Molecular structure of a material
Matter is made of molecules and atoms. An atom consists of nucleus and electron. The nucleus contains protons and neutrons, collectivity called nucleons. Nuclear forces operating between different nucleons are responsible for the structure of the nucleus. Electromagnetic forces operate between a pair of electrons and between an electron and the nucleus. These forces between the molecules are responsible for the structure of the material.
Interatomic and intermolecular forces
The force between two atoms can be typically represented by the potential energy curve shown in the zero of potential energy is taken when the atoms are widely separated (r----->∞). The minimum potential energy indicates equilibrium position (r = r0). Note that inter atomic force is a result of attractive and repulsive forces. When r < ro repulsive force dominates. For r > r0 attractive force dominates. At r = r0 the attractive and repulsive forces are balanced.
Therefore at r = r0. du / dr = 0
Attractive forces ∝1 / r7 and repulsive forces are proportional to 1 / r13
That is, u = A / r12 – B / r6
Repulsive force contribution is, F = du / dr and attractive forces contribution is = + 12A / r13 – 6B / r7
Force between identical molecules is called cohesive force and force between dissimilar molecules is called adhesive force.
The range of molecular force is of the order of 10-10m. A sphere around a molecule having a radius equal to the range of molecular force is called sphere of molecular action of that molecule.
Bonds: - the electromagnetic interaction between the electrons and nuclei result in bonds. Logic or electrovalent bonding, covalent bonding and metallic bonding are some important examples.
Regarding separation between atoms in solids it is of the order of r0. in liquids atomic separation is slightly greater than r0. and in gases atomic separation >>r0.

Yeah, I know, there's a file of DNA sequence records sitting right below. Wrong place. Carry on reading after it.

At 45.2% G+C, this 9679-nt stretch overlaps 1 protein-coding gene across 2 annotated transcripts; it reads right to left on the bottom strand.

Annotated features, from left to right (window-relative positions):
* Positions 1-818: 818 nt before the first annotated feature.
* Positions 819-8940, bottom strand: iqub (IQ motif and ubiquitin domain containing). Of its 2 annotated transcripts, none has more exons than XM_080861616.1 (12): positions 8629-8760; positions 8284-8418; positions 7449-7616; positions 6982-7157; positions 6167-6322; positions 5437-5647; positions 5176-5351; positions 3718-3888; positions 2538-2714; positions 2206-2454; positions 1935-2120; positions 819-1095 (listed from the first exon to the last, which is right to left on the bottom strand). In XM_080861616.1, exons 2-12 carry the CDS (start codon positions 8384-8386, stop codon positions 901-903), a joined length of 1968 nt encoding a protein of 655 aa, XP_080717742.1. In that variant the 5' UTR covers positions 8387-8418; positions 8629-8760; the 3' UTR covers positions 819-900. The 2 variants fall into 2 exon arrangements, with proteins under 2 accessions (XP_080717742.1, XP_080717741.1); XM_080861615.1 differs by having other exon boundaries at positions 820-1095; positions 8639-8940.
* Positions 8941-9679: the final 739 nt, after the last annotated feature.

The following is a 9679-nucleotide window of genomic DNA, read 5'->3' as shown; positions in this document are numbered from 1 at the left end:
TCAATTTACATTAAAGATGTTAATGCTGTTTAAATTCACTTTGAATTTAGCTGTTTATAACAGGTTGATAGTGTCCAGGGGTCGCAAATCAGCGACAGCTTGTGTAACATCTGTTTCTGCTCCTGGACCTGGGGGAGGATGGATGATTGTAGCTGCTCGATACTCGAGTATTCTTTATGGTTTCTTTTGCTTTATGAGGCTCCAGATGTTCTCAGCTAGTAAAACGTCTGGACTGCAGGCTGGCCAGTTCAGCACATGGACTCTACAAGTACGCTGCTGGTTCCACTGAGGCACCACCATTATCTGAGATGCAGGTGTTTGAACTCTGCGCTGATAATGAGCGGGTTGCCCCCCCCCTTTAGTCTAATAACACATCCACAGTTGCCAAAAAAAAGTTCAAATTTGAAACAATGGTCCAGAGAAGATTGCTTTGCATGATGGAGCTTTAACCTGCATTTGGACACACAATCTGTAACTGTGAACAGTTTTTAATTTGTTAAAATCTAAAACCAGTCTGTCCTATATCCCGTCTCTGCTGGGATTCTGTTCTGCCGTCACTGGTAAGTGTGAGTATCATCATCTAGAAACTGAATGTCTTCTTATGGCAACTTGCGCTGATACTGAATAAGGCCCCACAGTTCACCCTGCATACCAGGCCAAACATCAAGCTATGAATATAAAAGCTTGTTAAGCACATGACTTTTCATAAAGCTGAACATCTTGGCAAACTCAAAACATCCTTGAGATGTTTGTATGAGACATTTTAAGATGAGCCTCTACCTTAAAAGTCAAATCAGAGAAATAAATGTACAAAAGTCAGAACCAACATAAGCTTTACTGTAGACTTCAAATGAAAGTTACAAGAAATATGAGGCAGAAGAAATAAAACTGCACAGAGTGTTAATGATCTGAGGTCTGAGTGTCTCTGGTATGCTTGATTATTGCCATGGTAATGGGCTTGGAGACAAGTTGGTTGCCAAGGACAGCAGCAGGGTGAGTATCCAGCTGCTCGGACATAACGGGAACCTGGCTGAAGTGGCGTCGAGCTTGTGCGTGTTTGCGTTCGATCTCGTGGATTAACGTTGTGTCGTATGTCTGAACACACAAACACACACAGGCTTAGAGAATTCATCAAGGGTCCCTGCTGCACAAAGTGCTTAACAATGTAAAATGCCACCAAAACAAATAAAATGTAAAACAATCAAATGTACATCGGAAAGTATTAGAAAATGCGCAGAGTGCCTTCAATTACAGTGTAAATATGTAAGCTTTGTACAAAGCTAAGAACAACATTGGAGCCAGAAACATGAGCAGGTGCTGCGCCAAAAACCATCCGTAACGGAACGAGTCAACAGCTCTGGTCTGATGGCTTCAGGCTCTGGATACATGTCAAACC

In solids the intermolecular forces are so strong that the molecules or ions stay fixed at their equilibrium three dimensional arrangement, we call such solids as crystals. Te positions occupied by the molecules or the ions are called lattice points. Crystalline solids may be divided into four categories depending upon the nature to the bonding between the basic units.
Molecular solids: - molecules are formed due to covalent bonds between the atoms. The bonding between the molecules depends on whether the molecules are polar or no polar. If the centre of negative change coincides with the centre of positive charge. The molecule is called no polar. Molecules of H2, O2, and CI2and so on are no polar; otherwise the molecules are called polar. For example water molecule is polar. Bond between polar molecules is called dipole-dipole bond and the bond between no polar molecules is called a van deer wall’s bond. Molecular solids are usually soft and have low melting point. They are poor conductors of electricity.
Ionic solids: - in such a solid lattice points are occupied by positive and negative ions. Electrostatic force between the ions bonds the solid. Since these attractive forces are quite strong, these materials are usually hard and have high melting point, they are poor conductor of electricity. However, in aqueous solution form or in molten form they conduct electricity
Covalent solider: - atoms are arranged in the crystalline form the neighboring atoms are bound by share electron, large solid structures are possible, silicon, diamond and so on are examples. These are quite hard and poor conductor of electricity.
Metallic solids: - positive ions are situated at the lattice sites. The lions are formed by detaching one or more electrons form the constituent atoms. These electormsare highly mobile and move throughout the solid just like a gas. They are very goods conductors of electricity.
Amorphous or glassy solids: - many solids do not exhibit long range ordering. They only show local ordering four or five molecules are bonded together to form a structure. Such independent units are randomly arranged just like liquids. However, intermolecular forces in amorphous solids are much stronger than those in liquids. This presents the amorphous solid to flow like a liquid. These solids do not have a well defined melting point.
Homogeneous bodies having similar properties in all directions are called isotropic. Heterogeneous bodies having different properties in different directions are termed anisotropic.
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